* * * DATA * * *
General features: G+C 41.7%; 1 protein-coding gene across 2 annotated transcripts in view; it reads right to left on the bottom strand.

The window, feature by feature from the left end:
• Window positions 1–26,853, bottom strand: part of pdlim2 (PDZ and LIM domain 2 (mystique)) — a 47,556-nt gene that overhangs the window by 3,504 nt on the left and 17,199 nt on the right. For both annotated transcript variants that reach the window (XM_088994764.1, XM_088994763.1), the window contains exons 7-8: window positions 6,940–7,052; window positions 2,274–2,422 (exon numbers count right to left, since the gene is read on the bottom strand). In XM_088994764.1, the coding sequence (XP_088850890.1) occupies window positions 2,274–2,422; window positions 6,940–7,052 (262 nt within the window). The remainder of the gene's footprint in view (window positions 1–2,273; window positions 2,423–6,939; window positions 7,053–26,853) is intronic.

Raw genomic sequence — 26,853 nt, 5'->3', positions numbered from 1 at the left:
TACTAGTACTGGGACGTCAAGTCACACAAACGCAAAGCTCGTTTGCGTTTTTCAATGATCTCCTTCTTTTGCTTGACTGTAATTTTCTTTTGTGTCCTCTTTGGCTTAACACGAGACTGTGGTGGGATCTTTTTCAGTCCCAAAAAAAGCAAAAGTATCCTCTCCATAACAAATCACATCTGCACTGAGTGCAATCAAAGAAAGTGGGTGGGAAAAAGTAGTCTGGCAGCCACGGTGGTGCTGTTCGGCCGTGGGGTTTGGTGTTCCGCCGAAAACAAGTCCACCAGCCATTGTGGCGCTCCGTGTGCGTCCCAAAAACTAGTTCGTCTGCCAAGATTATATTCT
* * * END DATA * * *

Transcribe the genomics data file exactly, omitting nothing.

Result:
General features: G+C 41.7%; 1 protein-coding gene across 2 annotated transcripts in view; it reads right to left on the bottom strand.

The window, feature by feature from the left end:
• Window positions 1–26,853, bottom strand: part of pdlim2 (PDZ and LIM domain 2 (mystique)) — a 47,556-nt gene that overhangs the window by 3,504 nt on the left and 17,199 nt on the right. For both annotated transcript variants that reach the window (XM_088994764.1, XM_088994763.1), the window contains exons 7-8: window positions 6,940–7,052; window positions 2,274–2,422 (exon numbers count right to left, since the gene is read on the bottom strand). In XM_088994764.1, the coding sequence (XP_088850890.1) occupies window positions 2,274–2,422; window positions 6,940–7,052 (262 nt within the window). The remainder of the gene's footprint in view (window positions 1–2,273; window positions 2,423–6,939; window positions 7,053–26,853) is intronic.

Raw genomic sequence — 26,853 nt, 5'->3', positions numbered from 1 at the left:
TACTAGTACTGGGACGTCAAGTCACACAAACGCAAAGCTCGTTTGCGTTTTTCAATGATCTCCTTCTTTTGCTTGACTGTAATTTTCTTTTGTGTCCTCTTTGGCTTAACACGAGACTGTGGTGGGATCTTTTTCAGTCCCAAAAAAAGCAAAAGTATCCTCTCCATAACAAATCACATCTGCACTGAGTGCAATCAAAGAAAGTGGGTGGGAAAAAGTAGTCTGGCAGCCACGGTGGTGCTGTTCGGCCGTGGGGTTTGGTGTTCCGCCGAAAACAAGTCCACCAGCCATTGTGGCGCTCCGTGTGCGTCCCAAAAACTAGTTCGTCTGCCAAGATTATATTCT